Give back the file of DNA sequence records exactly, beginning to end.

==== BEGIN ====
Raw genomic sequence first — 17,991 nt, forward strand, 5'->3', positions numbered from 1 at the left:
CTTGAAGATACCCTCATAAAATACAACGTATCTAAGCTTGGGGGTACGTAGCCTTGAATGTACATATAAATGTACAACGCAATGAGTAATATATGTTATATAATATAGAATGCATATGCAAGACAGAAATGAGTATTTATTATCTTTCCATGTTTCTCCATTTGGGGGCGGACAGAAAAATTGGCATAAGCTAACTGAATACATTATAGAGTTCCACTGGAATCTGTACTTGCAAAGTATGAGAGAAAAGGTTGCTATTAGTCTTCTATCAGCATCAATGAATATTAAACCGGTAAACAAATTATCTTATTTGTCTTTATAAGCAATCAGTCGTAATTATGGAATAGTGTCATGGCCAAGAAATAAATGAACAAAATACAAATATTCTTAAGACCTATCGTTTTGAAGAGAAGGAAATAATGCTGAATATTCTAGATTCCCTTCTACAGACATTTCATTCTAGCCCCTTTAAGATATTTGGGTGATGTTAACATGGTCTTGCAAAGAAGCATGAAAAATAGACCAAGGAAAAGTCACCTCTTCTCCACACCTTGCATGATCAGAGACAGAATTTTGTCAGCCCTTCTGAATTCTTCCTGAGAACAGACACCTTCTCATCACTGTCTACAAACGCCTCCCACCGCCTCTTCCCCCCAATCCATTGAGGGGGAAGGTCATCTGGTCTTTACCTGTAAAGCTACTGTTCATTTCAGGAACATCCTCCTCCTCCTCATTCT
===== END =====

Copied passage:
Raw genomic sequence first — 17,991 nt, forward strand, 5'->3', positions numbered from 1 at the left:
CTTGAAGATACCCTCATAAAATACAACGTATCTAAGCTTGGGGGTACGTAGCCTTGAATGTACATATAAATGTACAACGCAATGAGTAATATATGTTATATAATATAGAATGCATATGCAAGACAGAAATGAGTATTTATTATCTTTCCATGTTTCTCCATTTGGGGGCGGACAGAAAAATTGGCATAAGCTAACTGAATACATTATAGAGTTCCACTGGAATCTGTACTTGCAAAGTATGAGAGAAAAGGTTGCTATTAGTCTTCTATCAGCATCAATGAATATTAAACCGGTAAACAAATTATCTTATTTGTCTTTATAAGCAATCAGTCGTAATTATGGAATAGTGTCATGGCCAAGAAATAAATGAACAAAATACAAATATTCTTAAGACCTATCGTTTTGAAGAGAAGGAAATAATGCTGAATATTCTAGATTCCCTTCTACAGACATTTCATTCTAGCCCCTTTAAGATATTTGGGTGATGTTAACATGGTCTTGCAAAGAAGCATGAAAAATAGACCAAGGAAAAGTCACCTCTTCTCCACACCTTGCATGATCAGAGACAGAATTTTGTCAGCCCTTCTGAATTCTTCCTGAGAACAGACACCTTCTCATCACTGTCTACAAACGCCTCCCACCGCCTCTTCCCCCCAATCCATTGAGGGGGAAGGTCATCTGGTCTTTACCTGTAAAGCTACTGTTCATTTCAGGAACATCCTCCTCCTCCTCATTCT